After 10 days aboard Royal Caribbean International’s Liberty of the Seas and stranded in the turbulent Gulf of Mexico due to Hurricane Harvey, Texas State University student Jacob Sedlar was ready to get off.
“It was a fun trip, just after so long, you are just like enough is enough,” said Sedlar, who is from Katy, Texas, a city west of Houston that has been pummeled by the storm.
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Sedlar was anxious to see the damage that Harvey, one of the worst flood disasters in U.S. history with more than three to four feet of rain hitting Texas, had left in its wake.
“I don’t have much to go home to,” said Sedlar, whose family told him that their garage and living room had more than 8 inches of water and that his Ford Mustang was submerged. “But it is what it is. I can’t do nothing about it.”
Sedlar was one of about 2,000 passengers who disembarked from the cruise ship Tuesday afternoon, after it was diverted to PortMiami from its home port in Galveston. About 2,000 more passengers stayed aboard and will return to Galveston on Friday morning.
The ship left Galveston on Aug. 20 for a seven-night western Caribbean cruise. The ship stopped in Roatán, Honduras, and in Mexico at Costa Maya and Cozumel. By Friday, however, with Hurricane Harvey threatening Texas, four cruise ships — three from Carnival and the Liberty of the Seas — changed their itineraries.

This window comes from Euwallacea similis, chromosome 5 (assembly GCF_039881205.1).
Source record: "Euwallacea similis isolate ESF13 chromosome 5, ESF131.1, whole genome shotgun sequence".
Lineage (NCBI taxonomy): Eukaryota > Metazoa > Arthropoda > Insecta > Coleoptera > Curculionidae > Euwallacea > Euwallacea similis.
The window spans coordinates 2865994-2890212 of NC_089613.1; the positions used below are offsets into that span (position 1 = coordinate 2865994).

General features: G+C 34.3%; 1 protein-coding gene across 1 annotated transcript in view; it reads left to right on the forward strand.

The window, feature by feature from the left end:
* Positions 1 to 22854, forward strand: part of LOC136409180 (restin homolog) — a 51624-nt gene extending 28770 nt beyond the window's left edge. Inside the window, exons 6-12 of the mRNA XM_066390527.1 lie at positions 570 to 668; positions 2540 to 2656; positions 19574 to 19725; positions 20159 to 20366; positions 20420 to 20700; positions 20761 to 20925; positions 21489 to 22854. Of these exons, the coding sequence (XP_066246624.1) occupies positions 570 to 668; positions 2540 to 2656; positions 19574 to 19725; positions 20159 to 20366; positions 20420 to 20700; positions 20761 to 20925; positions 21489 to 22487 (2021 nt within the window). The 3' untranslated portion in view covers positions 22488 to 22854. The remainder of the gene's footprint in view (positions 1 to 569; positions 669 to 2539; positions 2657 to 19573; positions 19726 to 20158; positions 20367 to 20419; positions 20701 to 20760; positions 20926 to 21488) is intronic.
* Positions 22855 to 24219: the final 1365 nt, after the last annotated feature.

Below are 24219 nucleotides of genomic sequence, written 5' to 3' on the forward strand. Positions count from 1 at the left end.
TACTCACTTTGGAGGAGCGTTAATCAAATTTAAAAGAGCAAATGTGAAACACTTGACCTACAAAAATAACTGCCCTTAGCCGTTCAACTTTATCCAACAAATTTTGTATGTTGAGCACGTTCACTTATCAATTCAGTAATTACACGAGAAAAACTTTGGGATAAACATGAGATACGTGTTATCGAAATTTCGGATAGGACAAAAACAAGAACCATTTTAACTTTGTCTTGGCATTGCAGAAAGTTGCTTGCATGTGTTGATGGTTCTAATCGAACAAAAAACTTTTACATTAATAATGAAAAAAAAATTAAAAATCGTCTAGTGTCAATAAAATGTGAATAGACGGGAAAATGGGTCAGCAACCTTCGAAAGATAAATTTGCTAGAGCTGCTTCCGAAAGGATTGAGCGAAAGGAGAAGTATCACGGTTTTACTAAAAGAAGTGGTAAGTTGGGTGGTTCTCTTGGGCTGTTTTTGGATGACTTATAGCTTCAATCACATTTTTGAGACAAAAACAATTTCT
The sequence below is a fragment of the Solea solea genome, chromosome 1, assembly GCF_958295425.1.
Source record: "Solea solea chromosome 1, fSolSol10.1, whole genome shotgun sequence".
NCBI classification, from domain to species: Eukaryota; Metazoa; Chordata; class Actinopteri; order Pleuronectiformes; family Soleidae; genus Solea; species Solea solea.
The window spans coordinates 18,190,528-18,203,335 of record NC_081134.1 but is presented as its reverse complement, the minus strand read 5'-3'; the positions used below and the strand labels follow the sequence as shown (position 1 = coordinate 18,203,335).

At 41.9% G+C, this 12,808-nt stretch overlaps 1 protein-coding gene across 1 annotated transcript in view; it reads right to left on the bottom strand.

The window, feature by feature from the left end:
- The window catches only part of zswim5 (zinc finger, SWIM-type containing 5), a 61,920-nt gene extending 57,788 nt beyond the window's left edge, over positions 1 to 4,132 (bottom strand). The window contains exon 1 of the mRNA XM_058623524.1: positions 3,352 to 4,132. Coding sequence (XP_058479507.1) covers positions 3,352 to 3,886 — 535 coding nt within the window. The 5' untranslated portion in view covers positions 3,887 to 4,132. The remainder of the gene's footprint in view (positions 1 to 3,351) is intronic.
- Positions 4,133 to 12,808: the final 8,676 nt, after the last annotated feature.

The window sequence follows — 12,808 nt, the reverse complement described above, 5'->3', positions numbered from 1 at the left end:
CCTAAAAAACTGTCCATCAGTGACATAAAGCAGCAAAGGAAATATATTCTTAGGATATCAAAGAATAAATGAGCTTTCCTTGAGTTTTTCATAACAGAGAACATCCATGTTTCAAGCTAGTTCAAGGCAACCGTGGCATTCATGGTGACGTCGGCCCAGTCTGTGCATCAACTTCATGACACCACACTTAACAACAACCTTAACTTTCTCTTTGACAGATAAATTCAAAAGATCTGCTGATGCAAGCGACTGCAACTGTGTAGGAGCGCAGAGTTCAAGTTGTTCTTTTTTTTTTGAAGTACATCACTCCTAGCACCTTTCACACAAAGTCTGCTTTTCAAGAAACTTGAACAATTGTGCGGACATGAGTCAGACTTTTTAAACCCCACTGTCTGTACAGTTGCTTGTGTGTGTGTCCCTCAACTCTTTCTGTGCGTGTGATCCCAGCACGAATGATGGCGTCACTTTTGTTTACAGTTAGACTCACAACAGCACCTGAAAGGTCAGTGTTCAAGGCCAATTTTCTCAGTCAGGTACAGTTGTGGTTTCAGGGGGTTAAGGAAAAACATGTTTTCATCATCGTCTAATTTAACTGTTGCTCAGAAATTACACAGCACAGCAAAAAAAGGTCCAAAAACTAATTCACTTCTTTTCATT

The three Carnival ships went to New Orleans, with plans to return to Galveston. The Royal Caribbean ship was too large for New Orleans and was rerouted to PortMiami.
Michael Bayley, Royal Caribbean’s CEO and president, said the cruise line was trying to make passengers comfortable.
“I think for our guests there was some anxiety,” Bailey said, after visiting with passengers on the ship at PortMiami. “Many of our guests come from the Texas area, come from Galveston and surrounding areas, so our concern was for them and for how they were feeling.”
Bailey said it was “a logistical challenge” because of the size of the 3,798-passenger ship but that coming to Miami made sense because cruise officials were able to refuel, add more food and entertainment, and allow passengers to disembark. Bayley said Royal Caribbean also was stocking the ship with cleaning supplies. The cruise line also offered to transport rescuers wanting to get to Galveston.
Bayley said that those who chose not to disembark will have a few more days on board, free of cost.
Among the passengers who left: Tynisa Rodriguez, who was greeted with a care package from Royal Caribbean and bused to Miami International Airport, where she was catching a flight to New York.
“There were a lot of tears, stress, sadness,” said Rodriguez, who recounted the scene on the ship and the rough waters.
Bill Esoda and his wife Katyna, who live in North Carolina, disembarked because of family here.
Esoda considered their trip extension minor compared to what people in Texas are experiencing.
“We have a home to go home to,” he said. “People in Houston have a lot more to deal with.”